Liars in Literature
Sometimes people ask me what I like to read. Sadly, I don’t have a lot of time to read non-work related things, but here are a few of my favorite lie- and liar-based texts!
1) The complete works of Sigmund Freud.
A list of the best books related to human nature, lying, and cheating would be nowhere without Freud and the explanatory power of rationalization. I know I should choose just one of them, but I’m not at home and can’t look through my books, and it’s been so long since I’ve read them, and I think I lost my notes…
2) Three Men in a Boat (To Say Nothing of the Dog) by Jerome K Jerome.
My abiding love for this particular book has to do with many things—its comical style has aged well these last 100 plus years. Moreover, Jerome nicely captures our tendency toward dishonesty; we’re all a little dishonest, but only inasmuch as we can justify to ourselves:
“I knew a young man once, he was a most conscientious fellow and, when he took to fly-fishing, he determined never to exaggerate his hauls by more than twenty-five per cent… “But I will not lie any more than that, because it is sinful to lie.””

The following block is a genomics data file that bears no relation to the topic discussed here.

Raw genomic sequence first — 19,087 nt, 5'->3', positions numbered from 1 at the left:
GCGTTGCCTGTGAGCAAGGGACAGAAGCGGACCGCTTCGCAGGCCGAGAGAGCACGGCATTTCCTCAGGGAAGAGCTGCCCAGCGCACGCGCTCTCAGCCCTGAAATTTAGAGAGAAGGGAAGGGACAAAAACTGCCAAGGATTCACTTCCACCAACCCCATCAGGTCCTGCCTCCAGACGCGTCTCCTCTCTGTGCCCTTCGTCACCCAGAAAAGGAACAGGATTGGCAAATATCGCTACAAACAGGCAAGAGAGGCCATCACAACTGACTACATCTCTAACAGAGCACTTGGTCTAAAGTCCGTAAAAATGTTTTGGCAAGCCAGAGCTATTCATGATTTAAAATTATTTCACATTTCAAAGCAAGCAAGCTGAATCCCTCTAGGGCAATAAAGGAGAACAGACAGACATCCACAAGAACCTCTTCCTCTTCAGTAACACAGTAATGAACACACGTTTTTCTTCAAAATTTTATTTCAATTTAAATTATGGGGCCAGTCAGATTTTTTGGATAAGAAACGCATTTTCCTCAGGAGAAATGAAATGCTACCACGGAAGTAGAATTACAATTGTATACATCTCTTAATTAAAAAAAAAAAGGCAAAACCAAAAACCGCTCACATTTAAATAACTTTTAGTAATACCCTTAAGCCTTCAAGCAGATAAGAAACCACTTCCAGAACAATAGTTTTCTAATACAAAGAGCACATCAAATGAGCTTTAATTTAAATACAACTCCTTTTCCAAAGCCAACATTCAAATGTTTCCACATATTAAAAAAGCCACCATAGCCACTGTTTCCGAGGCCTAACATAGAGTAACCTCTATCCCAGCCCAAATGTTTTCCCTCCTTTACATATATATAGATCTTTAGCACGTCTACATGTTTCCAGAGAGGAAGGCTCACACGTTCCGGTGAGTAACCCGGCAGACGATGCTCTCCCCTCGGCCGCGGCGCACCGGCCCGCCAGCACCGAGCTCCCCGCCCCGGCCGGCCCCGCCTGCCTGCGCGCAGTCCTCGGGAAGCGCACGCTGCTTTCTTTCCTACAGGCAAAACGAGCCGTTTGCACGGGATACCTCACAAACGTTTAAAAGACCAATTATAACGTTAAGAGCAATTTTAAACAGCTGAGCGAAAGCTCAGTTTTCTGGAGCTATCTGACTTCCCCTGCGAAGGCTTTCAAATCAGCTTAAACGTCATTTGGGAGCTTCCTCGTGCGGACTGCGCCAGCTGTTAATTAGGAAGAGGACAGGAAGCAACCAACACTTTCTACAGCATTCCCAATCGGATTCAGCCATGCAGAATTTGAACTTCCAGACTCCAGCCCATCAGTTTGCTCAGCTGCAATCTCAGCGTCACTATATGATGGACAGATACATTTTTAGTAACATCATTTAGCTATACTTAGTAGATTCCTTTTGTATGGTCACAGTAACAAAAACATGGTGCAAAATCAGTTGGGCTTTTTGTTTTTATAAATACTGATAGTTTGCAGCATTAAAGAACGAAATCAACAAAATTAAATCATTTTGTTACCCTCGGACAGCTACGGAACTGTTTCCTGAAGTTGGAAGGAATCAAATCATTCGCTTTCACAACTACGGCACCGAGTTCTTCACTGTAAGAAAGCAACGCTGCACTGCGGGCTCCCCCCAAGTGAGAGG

3) A Million Little Pieces by James Frey.
A monument of embellishment, this highly fictionalized nonfiction account of Frey’s life offers a fresh take on the stories we tell to and about ourselves, that is, he shows us that people don’t just lie to make themselves look better. Where most people would elide events, Frey makes them more violent and grotesque. But of course, he had a whole lot to gain from doing so.
4) How to Lie with Statistics by Darrell Huff.
I think it’s important to acknowledge that the scientific process, though we often look to it as revealing the truth about the things around us, is also full of problems. Duff sets about showing, in highly comedic fashion, how to skew a sample population, alter graphs to belie findings, disguise the actual nature of the claim, and so on.
5) White Coat, Black Hat: Adventures on the Dark Side of Medicine by Carl Elliott.
Conflicts of interest, which are everywhere, underlie a lot of unintentionally dishonest behavior. This book takes a good, long look at the ways they bedevil medicine and create an amazing array of problems for everyone involved – with a very high cost for patients and society.
6) The Adventures of Huckleberry Finn
Huck begins his narrative with the nature of lying and authorship: “There was things which he [Mark Twain] stretched, but mainly he told the truth. That is nothing. I never seen anybody but lied one time or another…” We can learn a lot watching Huck navigate the tricky of nature of truth and deception as he navigates the Mississippi, which is, incidentally, an adventure he inaugurates by faking his own death.